Letter from Publisher
As a bona fide foodie, I loved orchestrating this month’s issue for you and hope you dig into it with as much gusto as I did. I do owe you a full disclosure: My foodie nature is defined less by connoisseurship and more by the quantity of food I relish. Experiencing the many miraculous powers of fresh and natural foods that unfold daily is exciting.
I began my own enlightened journey with food both overweight and in recovery from breast cancer treatment. Eight years ago, at the urging of a nutrition coach, I started seeking out natural and organic produce. At the time, I lived in a South Florida food desert, absent the multitude of produce farms North Texas enjoys.
Still, I became hooked on the unparalleled taste of upgraded foods, a decrease in allergy symptoms and loss of 50 pounds in six months through following a personalized nutritional eating plan. The resulting upsurge in daily energy was amazing. I enjoy life so much more when a significant percentage of what I put into my body is free of manufactured chemicals.
Although I haven’t yet conquered the research and discipline required to exercise substantive medicinal and healing regimes using food, I’m always aware of how my body knows and responds to what’s good for it. God has made the body to be self-sustaining and self-healing, just as He made the Earth to sustain itself and include all we need to survive and thrive. This month’s Food Democracy issue celebrates and delves deeply into this phenomenon.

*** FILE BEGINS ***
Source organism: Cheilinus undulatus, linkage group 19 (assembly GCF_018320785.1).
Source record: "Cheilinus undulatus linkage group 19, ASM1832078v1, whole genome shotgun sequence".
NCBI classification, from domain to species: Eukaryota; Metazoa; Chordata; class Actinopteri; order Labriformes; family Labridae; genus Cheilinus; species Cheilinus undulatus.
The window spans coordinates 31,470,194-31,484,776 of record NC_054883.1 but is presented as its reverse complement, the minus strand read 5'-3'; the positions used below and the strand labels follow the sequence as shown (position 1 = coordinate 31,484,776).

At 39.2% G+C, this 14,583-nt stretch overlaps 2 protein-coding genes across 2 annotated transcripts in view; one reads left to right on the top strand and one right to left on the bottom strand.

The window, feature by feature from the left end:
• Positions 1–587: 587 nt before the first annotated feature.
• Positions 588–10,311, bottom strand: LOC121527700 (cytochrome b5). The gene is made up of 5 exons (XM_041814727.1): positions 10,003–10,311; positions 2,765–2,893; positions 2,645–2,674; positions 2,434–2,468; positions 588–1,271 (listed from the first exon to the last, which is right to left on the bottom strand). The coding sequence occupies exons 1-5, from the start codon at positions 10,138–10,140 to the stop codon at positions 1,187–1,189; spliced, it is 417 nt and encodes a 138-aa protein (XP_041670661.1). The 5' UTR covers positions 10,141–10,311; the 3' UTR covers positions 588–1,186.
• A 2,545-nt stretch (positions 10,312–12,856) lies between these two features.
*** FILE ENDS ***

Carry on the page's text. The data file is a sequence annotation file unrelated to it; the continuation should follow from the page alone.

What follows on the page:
Citizens of the North Texas Metroplex are blessed to be surrounded by working farms that provide an abundance of fresh, natural and organic produce and grass-fed and free-range meat and dairy products. Based on rising consumer demand, our region is experiencing a cultural and commercial shift toward locally sourced foods from our groceries to our restaurants. We love to support this healthy move by presenting this summer’s eight–page Farmers’ Market Guide, which also includes North Texas farms and community supported agriculture (CSA) programs. This special section is a pull-out to keep as a handy reference.
Education is key to every one embracing a healthier lifestyle, just as it was for me. We lead off with Melinda Hemmelgarn’s article “Food Democracy: By the People, For the People and Toward a Stronger Nation,” which cites the urgent need for transparency in our food supply. Susie Marshall, of Grow North Texas, weighs in on local provisions for ensuring a reliable healthy food supply here in “Food Democracy in North Texas.”Judith Fertig’s “Veggie Nation Revolution” highlights the benefits of eating more plants. Investigative author Jeffrey Smith warns of the dangers from the GMOs permeating grocery aisles.It’s time to make a stand for our right to clean food.
As always, we hope you’ll find something in these pages that will inspire you to live ever healthier and greener. Your leading by example encourages and supports others in their own journey to a better way of being.
Bernice Butler, Publisher